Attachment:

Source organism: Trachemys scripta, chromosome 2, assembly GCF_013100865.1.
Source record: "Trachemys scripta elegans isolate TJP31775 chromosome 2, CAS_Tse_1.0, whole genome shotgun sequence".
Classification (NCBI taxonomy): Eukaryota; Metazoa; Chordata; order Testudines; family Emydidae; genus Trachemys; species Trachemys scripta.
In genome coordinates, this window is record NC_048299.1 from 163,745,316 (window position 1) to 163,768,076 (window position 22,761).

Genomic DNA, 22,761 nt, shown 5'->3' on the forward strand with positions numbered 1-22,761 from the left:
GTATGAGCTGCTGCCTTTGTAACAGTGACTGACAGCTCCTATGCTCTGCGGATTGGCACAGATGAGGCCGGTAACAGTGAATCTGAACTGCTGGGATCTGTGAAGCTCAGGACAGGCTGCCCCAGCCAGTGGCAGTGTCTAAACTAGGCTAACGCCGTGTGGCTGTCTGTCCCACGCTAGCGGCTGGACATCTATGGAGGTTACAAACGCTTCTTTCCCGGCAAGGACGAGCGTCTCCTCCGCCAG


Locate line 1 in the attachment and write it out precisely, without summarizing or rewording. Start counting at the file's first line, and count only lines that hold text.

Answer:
Source organism: Trachemys scripta, chromosome 2, assembly GCF_013100865.1.